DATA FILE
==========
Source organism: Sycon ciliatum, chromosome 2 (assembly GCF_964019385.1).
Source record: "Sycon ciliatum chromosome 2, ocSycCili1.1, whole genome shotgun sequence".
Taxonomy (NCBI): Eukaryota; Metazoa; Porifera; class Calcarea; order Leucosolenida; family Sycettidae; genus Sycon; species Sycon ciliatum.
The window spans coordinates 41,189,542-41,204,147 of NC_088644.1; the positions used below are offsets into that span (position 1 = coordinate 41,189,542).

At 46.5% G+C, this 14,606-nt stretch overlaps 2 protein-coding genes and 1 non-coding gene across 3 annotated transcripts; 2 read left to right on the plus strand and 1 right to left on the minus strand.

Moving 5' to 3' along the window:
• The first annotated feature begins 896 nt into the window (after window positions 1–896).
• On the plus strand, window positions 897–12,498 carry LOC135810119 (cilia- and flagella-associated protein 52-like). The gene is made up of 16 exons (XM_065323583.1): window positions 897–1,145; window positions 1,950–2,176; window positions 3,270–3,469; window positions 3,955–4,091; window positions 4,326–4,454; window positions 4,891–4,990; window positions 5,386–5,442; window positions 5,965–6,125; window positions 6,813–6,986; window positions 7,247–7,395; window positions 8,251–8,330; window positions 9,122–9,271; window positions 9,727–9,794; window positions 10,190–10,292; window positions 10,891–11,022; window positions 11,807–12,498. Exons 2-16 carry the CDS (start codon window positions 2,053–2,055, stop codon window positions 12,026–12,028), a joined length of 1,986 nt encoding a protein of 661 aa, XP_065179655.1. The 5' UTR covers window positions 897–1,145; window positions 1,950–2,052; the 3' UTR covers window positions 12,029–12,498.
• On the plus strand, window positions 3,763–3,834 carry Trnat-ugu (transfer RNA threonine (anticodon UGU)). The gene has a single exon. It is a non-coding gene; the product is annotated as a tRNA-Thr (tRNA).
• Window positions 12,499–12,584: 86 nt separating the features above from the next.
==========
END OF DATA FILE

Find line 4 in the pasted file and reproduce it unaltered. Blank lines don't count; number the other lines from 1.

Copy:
The window spans coordinates 41,189,542-41,204,147 of NC_088644.1; the positions used below are offsets into that span (position 1 = coordinate 41,189,542).